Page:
SHANGHAI - Chinese companies appear to be taking much more aggressive steps than their foreign counterparts to embrace the Internet as a sales channel, according to a recent survey.
China will become the world's second-largest consumer market by 2015, not far behind the United States, with enough purchasing power to buy 14 percent of the world's products, up from 5 percent now, according to research co-conducted by the American Chamber of Commerce in Shanghai (AmCham Shanghai) and Booz & Company, a leading global management consulting firm.
"More than 80 percent of US companies in China are here to serve the Chinese market. The emerging Chinese consumer is a key factor driving that trend," said Brenda Foster, president of AmCham Shanghai.
While multinational corporations (MNCs) overwhelmingly view building brand loyalty as the cornerstone to success in this fast-growing economy, Chinese enterprises consistently identify information technology (IT) as the main factor affecting consumer behavior.
A total of 135 companies with extensive sales operations in China were surveyed in April and May. Seventy percent were Western MNCs, 25 percent Chinese mainland companies, and the remainder were from Hong Kong, Taiwan, and the other Asian economies.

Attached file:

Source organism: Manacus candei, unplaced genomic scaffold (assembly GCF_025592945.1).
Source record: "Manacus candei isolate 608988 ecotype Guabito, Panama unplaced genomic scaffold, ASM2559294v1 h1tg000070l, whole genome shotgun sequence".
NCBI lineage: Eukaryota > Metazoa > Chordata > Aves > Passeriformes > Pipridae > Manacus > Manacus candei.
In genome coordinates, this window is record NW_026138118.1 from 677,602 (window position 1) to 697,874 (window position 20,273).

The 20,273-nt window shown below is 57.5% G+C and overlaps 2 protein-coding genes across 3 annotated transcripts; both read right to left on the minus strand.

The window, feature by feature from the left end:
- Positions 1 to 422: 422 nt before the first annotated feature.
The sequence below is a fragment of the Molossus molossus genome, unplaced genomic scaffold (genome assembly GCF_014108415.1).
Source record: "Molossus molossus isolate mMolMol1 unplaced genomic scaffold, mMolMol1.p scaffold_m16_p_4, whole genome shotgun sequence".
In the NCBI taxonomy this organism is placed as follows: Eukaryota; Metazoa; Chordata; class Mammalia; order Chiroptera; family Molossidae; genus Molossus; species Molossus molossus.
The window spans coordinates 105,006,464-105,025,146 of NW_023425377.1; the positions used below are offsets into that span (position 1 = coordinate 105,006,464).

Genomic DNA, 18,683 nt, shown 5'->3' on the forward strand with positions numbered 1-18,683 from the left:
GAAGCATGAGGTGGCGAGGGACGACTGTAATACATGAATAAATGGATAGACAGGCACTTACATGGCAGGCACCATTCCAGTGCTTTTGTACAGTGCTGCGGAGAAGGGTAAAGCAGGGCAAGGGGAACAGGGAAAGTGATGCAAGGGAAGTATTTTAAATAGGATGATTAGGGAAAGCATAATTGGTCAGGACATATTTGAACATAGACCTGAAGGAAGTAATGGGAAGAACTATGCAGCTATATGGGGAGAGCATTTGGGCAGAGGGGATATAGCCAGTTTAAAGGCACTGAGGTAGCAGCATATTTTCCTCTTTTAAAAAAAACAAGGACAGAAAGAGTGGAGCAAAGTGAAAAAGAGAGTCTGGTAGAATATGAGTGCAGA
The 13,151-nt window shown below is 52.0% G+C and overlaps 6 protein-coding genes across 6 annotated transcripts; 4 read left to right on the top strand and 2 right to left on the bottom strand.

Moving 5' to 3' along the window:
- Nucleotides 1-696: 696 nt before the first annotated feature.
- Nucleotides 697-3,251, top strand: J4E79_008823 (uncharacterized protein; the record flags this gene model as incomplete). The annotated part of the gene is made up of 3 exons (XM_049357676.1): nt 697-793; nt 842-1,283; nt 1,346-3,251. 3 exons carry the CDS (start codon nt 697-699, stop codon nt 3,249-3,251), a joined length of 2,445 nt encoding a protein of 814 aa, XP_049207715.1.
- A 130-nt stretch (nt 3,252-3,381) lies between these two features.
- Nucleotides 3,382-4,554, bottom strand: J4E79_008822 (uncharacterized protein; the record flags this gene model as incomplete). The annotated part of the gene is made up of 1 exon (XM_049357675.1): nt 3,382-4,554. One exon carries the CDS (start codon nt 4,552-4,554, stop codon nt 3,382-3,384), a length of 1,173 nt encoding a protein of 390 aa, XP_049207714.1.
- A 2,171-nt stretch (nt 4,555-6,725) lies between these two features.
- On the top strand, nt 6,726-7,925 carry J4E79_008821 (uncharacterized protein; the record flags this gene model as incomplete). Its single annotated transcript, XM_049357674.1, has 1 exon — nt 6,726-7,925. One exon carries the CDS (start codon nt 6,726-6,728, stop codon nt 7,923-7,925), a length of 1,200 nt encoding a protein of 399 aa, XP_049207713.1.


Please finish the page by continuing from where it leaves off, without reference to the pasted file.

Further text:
Multinationals and Chinese companies are competing intensely, but they take different approaches to securing their market position, said JoAnne S. Bessler, a partner at Booz & Company.
Ken Newell, president of China Beverages of PepsiCo (China) Ltd, noticed polarization in this regard. "I think multinationals who are based here are catching up with this trend a lot quicker (than those not in China), because Chinese consumers are going straight to the digital revolution far quicker than anyone else," he told China Daily.
Chinese respondents overwhelmingly considered IT a dominant force in shaping consumer behavior, with more than 90 percent expecting it would influence 20- to 40-year-olds.
According to the report, most respondents considered shopping on the Internet and cell phones, as well as through gaming and social networking sites, as an important means of influencing the mindset of the emerging consumer class.
To address this rising tendency, 93 percent of Chinese respondents said they are already or will soon be involved in e-commerce. By comparison, 41 percent of their foreign competitors said they have not yet implemented an online shopping strategy, or have no plan to do so.
More than twice as many Chinese companies as MNCs reported that at least 11 percent of their revenue comes from technology-enabled transactions.
MNCs' seemingly less-aggressive stance in digital marketing can be partially attributed to the need for fast-cycle, localized approaches to succeed in the Chinese digital marketplace.
Many multinationals have to coordinate and link closely with their global e-commerce strategy and have less freedom to act locally and rapidly, said Andrew Cainey, managing director of Booz & Company, Greater China.
Meanwhile, most MNCs said the dominant trend is a change in consumer expectations buoyed by an increase in external exposure through travel abroad or overseas experience.